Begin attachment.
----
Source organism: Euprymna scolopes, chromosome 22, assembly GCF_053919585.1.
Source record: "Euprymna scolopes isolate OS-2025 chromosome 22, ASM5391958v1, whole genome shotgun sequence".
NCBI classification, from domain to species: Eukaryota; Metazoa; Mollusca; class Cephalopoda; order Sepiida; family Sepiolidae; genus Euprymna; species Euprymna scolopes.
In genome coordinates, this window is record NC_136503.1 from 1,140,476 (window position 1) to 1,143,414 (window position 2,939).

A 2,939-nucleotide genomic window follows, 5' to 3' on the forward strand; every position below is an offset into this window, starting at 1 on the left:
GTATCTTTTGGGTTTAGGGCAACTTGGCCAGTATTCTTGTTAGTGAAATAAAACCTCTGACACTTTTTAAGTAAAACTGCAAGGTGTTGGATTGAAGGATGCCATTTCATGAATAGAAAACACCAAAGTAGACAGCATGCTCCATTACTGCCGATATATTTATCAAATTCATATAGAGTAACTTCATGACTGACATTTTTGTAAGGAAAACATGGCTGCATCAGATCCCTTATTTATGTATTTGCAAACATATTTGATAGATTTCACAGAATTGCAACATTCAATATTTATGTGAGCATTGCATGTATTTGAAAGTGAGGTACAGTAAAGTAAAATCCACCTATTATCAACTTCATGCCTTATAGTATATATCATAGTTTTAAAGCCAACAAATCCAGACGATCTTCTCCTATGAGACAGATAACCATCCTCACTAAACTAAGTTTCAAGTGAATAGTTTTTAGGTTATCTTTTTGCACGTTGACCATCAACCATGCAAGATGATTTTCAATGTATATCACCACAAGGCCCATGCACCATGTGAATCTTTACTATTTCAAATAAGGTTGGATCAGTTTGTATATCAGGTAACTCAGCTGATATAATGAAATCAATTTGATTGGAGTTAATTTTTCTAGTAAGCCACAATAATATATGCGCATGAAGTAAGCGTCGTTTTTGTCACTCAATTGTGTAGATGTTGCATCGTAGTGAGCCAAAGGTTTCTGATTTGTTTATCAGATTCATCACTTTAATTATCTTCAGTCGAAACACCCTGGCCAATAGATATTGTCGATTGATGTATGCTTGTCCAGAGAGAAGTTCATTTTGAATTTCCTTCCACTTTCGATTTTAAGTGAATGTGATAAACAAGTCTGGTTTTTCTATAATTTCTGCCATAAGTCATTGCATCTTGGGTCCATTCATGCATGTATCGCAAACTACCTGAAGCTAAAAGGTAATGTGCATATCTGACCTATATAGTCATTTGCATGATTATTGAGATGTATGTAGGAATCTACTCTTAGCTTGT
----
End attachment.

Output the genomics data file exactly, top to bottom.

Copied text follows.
Source organism: Euprymna scolopes, chromosome 22, assembly GCF_053919585.1.
Source record: "Euprymna scolopes isolate OS-2025 chromosome 22, ASM5391958v1, whole genome shotgun sequence".
NCBI classification, from domain to species: Eukaryota; Metazoa; Mollusca; class Cephalopoda; order Sepiida; family Sepiolidae; genus Euprymna; species Euprymna scolopes.
In genome coordinates, this window is record NC_136503.1 from 1,140,476 (window position 1) to 1,143,414 (window position 2,939).

A 2,939-nucleotide genomic window follows, 5' to 3' on the forward strand; every position below is an offset into this window, starting at 1 on the left:
GTATCTTTTGGGTTTAGGGCAACTTGGCCAGTATTCTTGTTAGTGAAATAAAACCTCTGACACTTTTTAAGTAAAACTGCAAGGTGTTGGATTGAAGGATGCCATTTCATGAATAGAAAACACCAAAGTAGACAGCATGCTCCATTACTGCCGATATATTTATCAAATTCATATAGAGTAACTTCATGACTGACATTTTTGTAAGGAAAACATGGCTGCATCAGATCCCTTATTTATGTATTTGCAAACATATTTGATAGATTTCACAGAATTGCAACATTCAATATTTATGTGAGCATTGCATGTATTTGAAAGTGAGGTACAGTAAAGTAAAATCCACCTATTATCAACTTCATGCCTTATAGTATATATCATAGTTTTAAAGCCAACAAATCCAGACGATCTTCTCCTATGAGACAGATAACCATCCTCACTAAACTAAGTTTCAAGTGAATAGTTTTTAGGTTATCTTTTTGCACGTTGACCATCAACCATGCAAGATGATTTTCAATGTATATCACCACAAGGCCCATGCACCATGTGAATCTTTACTATTTCAAATAAGGTTGGATCAGTTTGTATATCAGGTAACTCAGCTGATATAATGAAATCAATTTGATTGGAGTTAATTTTTCTAGTAAGCCACAATAATATATGCGCATGAAGTAAGCGTCGTTTTTGTCACTCAATTGTGTAGATGTTGCATCGTAGTGAGCCAAAGGTTTCTGATTTGTTTATCAGATTCATCACTTTAATTATCTTCAGTCGAAACACCCTGGCCAATAGATATTGTCGATTGATGTATGCTTGTCCAGAGAGAAGTTCATTTTGAATTTCCTTCCACTTTCGATTTTAAGTGAATGTGATAAACAAGTCTGGTTTTTCTATAATTTCTGCCATAAGTCATTGCATCTTGGGTCCATTCATGCATGTATCGCAAACTACCTGAAGCTAAAAGGTAATGTGCATATCTGACCTATATAGTCATTTGCATGATTATTGAGATGTATGTAGGAATCTACTCTTAGCTTGT